The London Chamber of Commerce and Industry has said the prospect of Brexit means the expansion of both Gatwick and Heathrow is an “absolute priority”.

It also said the overwhelming number of Londoners who voted to remain in the EU meant the capital should have more control over its finances.

While the chamber did not campaign for either side in the referendum, a survey of its members in May showed 63% were in favour of remaining, 36% Leaving and 2% were undecided.

Chief executive Colin Stanbridge said Brexit meant London must now ensure it had the business environment, strategic infrastructure and skilled staff to attract global companies to invest and locate in the capital.

Read more: More reaction to Brexit here

He believes ministers needs to develop a national strategy for exports and growth to coordinate departmental activity and ensure UK businesses are given the support needed to trade overseas.

He said: “The Government must look to maintain the capital’s position as world-leading place to do business.”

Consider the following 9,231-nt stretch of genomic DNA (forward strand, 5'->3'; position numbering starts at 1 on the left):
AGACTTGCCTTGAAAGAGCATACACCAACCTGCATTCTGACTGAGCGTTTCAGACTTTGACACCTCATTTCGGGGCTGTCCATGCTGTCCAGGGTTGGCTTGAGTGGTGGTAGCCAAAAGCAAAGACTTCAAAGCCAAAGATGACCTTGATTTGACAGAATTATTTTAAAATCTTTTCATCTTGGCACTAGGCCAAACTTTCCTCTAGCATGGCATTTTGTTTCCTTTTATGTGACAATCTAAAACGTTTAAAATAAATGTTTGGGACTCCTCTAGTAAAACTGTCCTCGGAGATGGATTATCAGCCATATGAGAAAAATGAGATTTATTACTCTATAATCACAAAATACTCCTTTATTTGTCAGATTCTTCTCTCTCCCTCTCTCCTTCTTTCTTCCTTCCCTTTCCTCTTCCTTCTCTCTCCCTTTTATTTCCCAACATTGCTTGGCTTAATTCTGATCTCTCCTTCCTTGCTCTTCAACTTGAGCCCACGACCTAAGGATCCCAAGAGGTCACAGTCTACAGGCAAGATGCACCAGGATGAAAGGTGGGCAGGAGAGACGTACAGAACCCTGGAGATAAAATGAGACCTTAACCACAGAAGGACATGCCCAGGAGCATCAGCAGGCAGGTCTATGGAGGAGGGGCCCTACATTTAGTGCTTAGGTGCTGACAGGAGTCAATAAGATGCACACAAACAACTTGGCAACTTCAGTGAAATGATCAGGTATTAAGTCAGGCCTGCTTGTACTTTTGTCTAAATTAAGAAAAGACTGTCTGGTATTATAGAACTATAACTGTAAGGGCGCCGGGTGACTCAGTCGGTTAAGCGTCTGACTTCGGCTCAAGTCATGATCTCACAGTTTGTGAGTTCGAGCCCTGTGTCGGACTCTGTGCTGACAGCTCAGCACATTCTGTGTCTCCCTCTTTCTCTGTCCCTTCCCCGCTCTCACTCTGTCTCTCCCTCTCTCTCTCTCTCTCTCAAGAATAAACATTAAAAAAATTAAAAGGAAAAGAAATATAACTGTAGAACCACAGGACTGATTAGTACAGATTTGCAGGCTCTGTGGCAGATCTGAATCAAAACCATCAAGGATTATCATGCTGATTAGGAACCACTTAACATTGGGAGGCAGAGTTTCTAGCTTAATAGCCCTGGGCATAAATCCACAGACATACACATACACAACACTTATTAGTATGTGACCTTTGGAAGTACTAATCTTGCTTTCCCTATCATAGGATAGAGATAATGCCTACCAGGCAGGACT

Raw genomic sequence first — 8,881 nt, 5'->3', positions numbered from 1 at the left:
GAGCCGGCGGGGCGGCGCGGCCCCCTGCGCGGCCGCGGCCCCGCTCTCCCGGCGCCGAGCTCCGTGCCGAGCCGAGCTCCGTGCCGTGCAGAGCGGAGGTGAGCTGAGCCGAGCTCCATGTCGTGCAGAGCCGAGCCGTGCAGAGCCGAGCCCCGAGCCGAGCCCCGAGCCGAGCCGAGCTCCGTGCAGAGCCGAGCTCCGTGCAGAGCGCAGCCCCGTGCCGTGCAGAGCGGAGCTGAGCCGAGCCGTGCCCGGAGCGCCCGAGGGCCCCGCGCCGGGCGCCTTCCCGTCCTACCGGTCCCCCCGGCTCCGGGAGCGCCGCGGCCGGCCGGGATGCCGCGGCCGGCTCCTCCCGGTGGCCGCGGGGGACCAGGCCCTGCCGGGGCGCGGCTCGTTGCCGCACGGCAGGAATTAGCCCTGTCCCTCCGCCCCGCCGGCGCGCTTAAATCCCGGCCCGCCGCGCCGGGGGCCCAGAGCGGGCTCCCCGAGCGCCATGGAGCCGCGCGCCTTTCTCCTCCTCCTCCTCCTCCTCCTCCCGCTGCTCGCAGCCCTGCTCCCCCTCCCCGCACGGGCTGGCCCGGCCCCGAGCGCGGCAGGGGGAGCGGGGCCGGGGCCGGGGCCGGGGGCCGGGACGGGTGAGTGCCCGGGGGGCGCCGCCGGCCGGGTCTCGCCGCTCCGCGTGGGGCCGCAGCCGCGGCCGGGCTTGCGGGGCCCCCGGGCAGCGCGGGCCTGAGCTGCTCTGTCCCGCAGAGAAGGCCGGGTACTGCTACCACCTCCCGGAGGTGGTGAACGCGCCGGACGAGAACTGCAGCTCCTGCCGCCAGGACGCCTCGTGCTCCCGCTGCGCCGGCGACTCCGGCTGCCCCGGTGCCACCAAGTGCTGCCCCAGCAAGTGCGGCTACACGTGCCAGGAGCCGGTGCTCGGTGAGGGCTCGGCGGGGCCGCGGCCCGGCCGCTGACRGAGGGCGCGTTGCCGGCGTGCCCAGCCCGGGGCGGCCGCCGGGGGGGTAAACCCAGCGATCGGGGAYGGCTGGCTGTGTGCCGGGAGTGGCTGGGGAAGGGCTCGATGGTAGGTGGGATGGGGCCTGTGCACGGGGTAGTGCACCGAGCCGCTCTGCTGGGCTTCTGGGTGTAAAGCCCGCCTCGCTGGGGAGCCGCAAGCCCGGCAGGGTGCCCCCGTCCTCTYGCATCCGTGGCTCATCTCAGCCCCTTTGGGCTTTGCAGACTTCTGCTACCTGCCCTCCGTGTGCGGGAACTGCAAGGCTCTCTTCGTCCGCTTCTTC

Chamber chief executive Colin Stanbridge

The chamber has long been an exponent of building new runways at both Heathrow and Gatwick, in a staggered approach, as it said developing only one airport was “short-termist madness”.

Colin said aviation capacity to connect to “far-off key markets” should now be a key part of the Government’s strategy.

He said: “International trade has long been a critical component of Britain’s economic well-being.

“Now more than ever there is a pressing need to encourage and support British businesses to engage in international commerce and help build a strong and prosperous UK economy.

“It is now an absolute priority that ministers take a decision on expanding both Heathrow and Gatwick.”

He also stressed it was vital Mayor of London Sadiq Khan was involved in planning for Brexit as the economic burden of paving the way ahead would fall most heavily on the capital.

In the wake of the referendum result the chamber also called for London to be given more control over its finances as it said the Mayor had control over 7% of taxes raised within the capital in comparison to equivalent politicians in New York and Tokyo who controlled 50% and 70% of local tax revenues respectively.

Colin said:“In our greatly changed political landscape our Mayor’s weak fiscal position cannot continue.

“The 2013 London Finance Commission called for Westminster to increase London control of local tax revenue from 7% to around 13%.

“Hardly a revolutionary request but enough to begin making a noticeable difference in what and how the Mayor could advance enhancements in key infrastructure like transport, housing or broadband.

“Additional revenue could help boost Mayoral efforts to project London’s presence on the international stage with more overseas trade missions to forge new trade links and attract inward investment.”